The scam artist approached the victim (@sevenseason_), asking for a license to use the BAYC #2060 IP rights under the fictitious name @JasonBrubeck. They identify themselves as a casting director working for "Forte Pictures," an Emmy-winning business with offices at Sony Pictures Studio, situated in Los Angeles.
Scammers took advantage of the circumstance and registered the domain forte(.)pictures 118 hours ago, but the business actually used the domain marcusmizelle(.com), which was Mizelle's website. Then they pretended to be the company and stated that they were creating "Unemployd," a "AI-powered social IP platform for NFTs," coupled with "The Return of Time," a fictional movie on NFTs.
They placed several long-distance calls, talked with victims for weeks, cooked up business ventures and proposals, and created phony legal agreements. This was a smart, long-term scam that developed trust over time.
After reviewing the contracts and discussing the details over email, they "filed a bid" via Unemployd. His wallet was taken when he was tricked into coming to Unemployd to "sign the contract."
The hoax website stated that he was required to sign a gas-free Seaport signature for the license. However, for 0.00000001 ETH, the scammer obtained a private bundle listing of every BAYC generated by the victim's signature.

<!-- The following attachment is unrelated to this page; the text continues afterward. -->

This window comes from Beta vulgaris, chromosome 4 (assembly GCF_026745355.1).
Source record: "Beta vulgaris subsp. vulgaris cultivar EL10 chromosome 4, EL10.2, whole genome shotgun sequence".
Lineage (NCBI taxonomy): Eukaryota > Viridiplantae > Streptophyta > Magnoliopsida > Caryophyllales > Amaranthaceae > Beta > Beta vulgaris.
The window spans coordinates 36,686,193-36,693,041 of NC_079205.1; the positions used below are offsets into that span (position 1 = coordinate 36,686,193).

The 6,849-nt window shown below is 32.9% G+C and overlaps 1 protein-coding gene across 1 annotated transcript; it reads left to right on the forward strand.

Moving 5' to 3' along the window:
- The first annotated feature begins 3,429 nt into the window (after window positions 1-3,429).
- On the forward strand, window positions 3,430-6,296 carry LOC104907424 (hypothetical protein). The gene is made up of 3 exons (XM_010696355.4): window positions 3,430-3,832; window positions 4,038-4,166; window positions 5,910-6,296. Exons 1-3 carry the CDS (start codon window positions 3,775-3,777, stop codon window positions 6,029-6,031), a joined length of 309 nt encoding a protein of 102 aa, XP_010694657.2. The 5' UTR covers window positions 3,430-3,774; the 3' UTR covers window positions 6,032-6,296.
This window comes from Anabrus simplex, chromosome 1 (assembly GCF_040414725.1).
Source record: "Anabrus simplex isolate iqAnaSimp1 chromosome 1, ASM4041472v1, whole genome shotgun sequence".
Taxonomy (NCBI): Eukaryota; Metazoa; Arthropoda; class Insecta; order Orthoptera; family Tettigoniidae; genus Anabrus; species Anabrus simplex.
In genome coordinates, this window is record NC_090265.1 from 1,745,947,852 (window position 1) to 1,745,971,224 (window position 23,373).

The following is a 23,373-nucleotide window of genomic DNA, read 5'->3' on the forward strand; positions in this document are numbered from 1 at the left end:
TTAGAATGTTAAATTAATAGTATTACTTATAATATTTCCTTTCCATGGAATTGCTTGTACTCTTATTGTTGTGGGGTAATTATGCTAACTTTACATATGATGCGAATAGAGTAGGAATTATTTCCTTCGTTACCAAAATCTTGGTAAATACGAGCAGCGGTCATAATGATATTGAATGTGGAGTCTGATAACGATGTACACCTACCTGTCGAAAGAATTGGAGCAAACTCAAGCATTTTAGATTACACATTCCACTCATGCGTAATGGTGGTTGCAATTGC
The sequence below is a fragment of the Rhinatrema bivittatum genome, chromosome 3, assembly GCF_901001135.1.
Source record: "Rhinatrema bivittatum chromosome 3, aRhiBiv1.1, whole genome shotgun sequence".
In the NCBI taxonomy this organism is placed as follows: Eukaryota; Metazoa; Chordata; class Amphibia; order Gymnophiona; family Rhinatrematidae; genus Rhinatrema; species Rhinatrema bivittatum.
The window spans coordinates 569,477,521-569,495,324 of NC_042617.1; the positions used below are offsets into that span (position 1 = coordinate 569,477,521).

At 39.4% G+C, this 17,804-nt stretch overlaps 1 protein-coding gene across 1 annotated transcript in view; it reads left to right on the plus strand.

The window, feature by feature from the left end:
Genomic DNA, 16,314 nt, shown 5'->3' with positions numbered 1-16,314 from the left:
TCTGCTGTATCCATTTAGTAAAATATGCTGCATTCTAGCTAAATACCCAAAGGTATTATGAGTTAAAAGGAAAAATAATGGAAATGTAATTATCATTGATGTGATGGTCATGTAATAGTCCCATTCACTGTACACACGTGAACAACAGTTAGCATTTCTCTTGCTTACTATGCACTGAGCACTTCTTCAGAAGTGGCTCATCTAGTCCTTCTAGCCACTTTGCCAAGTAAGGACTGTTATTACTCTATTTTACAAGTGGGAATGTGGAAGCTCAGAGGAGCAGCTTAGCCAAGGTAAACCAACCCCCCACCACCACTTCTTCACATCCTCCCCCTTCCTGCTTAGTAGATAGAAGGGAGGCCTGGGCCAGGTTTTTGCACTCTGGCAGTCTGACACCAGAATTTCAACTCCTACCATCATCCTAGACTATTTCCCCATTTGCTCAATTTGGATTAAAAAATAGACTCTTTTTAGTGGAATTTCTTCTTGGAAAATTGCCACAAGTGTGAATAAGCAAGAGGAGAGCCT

The scammer's wallet completed the private sale using money supplied by Secret Network by using the matchOrders function. Once the con artist had accepted the highest WETH offers on all of the NFTs, he converted the 852.86 WETH into 1.07 million DAI.
The con artist eventually moved the money to another wallet, where it is still inert.
One of the tricks utilized by skilled con artists is this. But carrying it out is challenging. It takes a lot of effort on the part of both the con artist and the victim. Additionally, it serves as a warning to investors given how frequently scammers use surnames, particularly in the NFT sector.